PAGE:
I think Steve meant to type epilogue. With some scholars I suspect the epilogue functions like an appendix that was added sometime after the book was originally written and/or published. So, the majority of the book might have been written earlier. Though, I'm even open to the possibility of the virtually opposite position that Revelation might have been written prior to 70 AD and GJohn written in the 90s.

    2. Some of the works I recommend in defense of Jesus' Messiahship include:

      Answering Jewish Objections to Jesus (5 volumes) by Michael L. Brown

      The Real Kosher Jesus by Michael L. Brown

      Jewish New Testament Commentary by David H. Stern

      Messianic Judaism: A Modern Movement with an Ancient Past by David H. Stern

      Jesus the Messiah: Tracing the Promises, Expectations, and Coming of Israel's King by Herbert Bateman IV, Gordon Johnston and Darrell Bock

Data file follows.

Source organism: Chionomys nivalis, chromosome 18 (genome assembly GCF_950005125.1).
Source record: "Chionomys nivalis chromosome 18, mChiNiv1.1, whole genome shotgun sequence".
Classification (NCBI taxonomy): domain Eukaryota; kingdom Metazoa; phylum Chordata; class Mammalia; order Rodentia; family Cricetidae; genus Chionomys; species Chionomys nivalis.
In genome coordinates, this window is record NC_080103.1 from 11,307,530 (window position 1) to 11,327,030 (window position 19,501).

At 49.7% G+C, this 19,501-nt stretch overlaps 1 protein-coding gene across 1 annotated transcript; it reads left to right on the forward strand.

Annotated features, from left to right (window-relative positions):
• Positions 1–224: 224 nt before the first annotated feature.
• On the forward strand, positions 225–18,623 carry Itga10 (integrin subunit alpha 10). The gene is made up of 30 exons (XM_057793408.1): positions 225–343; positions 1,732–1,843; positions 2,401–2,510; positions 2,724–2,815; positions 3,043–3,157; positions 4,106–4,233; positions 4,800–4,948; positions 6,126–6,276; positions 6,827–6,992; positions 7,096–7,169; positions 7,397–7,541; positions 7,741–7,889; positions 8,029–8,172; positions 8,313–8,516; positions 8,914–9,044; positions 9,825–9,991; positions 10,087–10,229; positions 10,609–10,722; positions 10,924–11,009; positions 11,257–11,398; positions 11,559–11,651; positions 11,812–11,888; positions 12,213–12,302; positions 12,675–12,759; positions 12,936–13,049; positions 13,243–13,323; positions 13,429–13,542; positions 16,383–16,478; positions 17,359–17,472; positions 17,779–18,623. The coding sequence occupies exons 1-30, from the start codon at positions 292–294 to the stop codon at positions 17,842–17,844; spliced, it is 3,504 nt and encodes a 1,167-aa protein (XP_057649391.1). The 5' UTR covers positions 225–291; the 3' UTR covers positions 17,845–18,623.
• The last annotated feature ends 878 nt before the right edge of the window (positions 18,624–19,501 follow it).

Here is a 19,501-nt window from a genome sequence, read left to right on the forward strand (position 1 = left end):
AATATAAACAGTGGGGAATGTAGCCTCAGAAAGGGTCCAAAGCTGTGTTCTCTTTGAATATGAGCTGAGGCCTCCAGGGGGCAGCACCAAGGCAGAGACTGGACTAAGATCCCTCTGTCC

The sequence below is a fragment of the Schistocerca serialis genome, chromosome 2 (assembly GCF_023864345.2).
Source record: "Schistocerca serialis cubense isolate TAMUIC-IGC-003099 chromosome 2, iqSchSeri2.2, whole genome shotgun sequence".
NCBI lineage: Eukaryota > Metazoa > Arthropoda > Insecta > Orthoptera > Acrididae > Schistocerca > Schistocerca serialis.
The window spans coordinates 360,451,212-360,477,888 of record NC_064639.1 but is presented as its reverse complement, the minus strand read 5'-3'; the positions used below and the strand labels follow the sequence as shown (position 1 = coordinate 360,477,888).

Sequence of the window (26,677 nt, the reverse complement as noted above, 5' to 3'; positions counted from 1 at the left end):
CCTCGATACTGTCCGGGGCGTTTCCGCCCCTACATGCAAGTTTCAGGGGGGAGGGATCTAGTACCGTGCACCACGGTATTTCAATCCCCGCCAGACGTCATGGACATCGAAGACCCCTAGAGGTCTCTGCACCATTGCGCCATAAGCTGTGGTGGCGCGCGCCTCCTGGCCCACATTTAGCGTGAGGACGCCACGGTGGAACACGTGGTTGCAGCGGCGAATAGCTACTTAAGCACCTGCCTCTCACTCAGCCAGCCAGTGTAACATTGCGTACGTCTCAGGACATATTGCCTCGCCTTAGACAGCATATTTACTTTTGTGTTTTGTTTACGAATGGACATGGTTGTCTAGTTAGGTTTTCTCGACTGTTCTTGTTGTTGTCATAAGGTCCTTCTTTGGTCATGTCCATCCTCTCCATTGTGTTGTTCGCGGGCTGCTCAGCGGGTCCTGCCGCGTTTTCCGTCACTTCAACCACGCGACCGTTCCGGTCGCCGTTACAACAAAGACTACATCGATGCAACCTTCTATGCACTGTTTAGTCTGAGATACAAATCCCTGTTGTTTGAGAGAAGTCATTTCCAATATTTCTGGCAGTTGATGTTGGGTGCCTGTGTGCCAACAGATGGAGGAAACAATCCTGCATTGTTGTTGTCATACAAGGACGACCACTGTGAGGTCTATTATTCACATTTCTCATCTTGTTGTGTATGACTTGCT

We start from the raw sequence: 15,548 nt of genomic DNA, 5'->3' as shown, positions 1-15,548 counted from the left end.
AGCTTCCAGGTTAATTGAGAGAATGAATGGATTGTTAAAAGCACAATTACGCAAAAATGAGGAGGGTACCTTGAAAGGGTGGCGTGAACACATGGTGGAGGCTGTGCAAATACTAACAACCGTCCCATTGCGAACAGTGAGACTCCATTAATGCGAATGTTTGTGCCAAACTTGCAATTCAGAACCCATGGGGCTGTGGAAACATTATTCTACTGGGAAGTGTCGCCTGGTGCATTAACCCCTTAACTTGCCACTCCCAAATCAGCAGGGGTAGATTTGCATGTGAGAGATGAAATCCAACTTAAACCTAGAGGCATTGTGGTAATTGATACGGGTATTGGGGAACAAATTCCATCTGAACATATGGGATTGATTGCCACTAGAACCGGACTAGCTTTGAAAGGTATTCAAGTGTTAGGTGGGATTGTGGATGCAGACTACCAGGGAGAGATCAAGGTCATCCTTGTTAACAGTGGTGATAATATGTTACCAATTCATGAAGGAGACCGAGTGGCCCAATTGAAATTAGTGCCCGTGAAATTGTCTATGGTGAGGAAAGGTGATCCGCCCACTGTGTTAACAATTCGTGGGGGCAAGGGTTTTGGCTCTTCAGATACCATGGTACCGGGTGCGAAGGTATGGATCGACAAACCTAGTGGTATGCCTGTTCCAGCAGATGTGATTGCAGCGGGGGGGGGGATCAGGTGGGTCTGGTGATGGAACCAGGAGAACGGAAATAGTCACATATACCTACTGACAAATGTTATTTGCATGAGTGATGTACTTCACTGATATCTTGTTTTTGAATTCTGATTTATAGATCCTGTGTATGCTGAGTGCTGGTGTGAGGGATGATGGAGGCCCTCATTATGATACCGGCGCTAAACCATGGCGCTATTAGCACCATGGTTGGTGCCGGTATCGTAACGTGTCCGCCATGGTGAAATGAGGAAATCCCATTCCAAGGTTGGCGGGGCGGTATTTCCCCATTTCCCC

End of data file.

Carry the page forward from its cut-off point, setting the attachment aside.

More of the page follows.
The Messiah in the Old Testament by Walter C. Kaiser

      Messianic Christology by Arnold G. Fruchtenbaum

      Footsteps of the Messiah by Arnold G. Fruchtenbaum

      Are You the One Who Is to Come?: The Historical Jesus and the Messianic Question by Michael F. Bird

      The Messianic Hope: Is the Hebrew Bible Really Messianic? by Michael Rydelnik

      Behold Your King: Prophetic Proofs that Jesus is the Messiah by William Webster

      Return of the Kosher Pig by Itzhak Shapira

      The Scepter and the Star by John Collins

      The Gospel According to Isaiah 53: Encountering the Suffering Servant in Jewish and Christian Theology by Darrell Bock (editor) and Mitch Glaser (editor)

      All the Messianic Prophecies of the Bible by Herbert Lockyer

      The Prophecies of the Old Testament Respecting the Messiah by John Gill (written in the 18th century)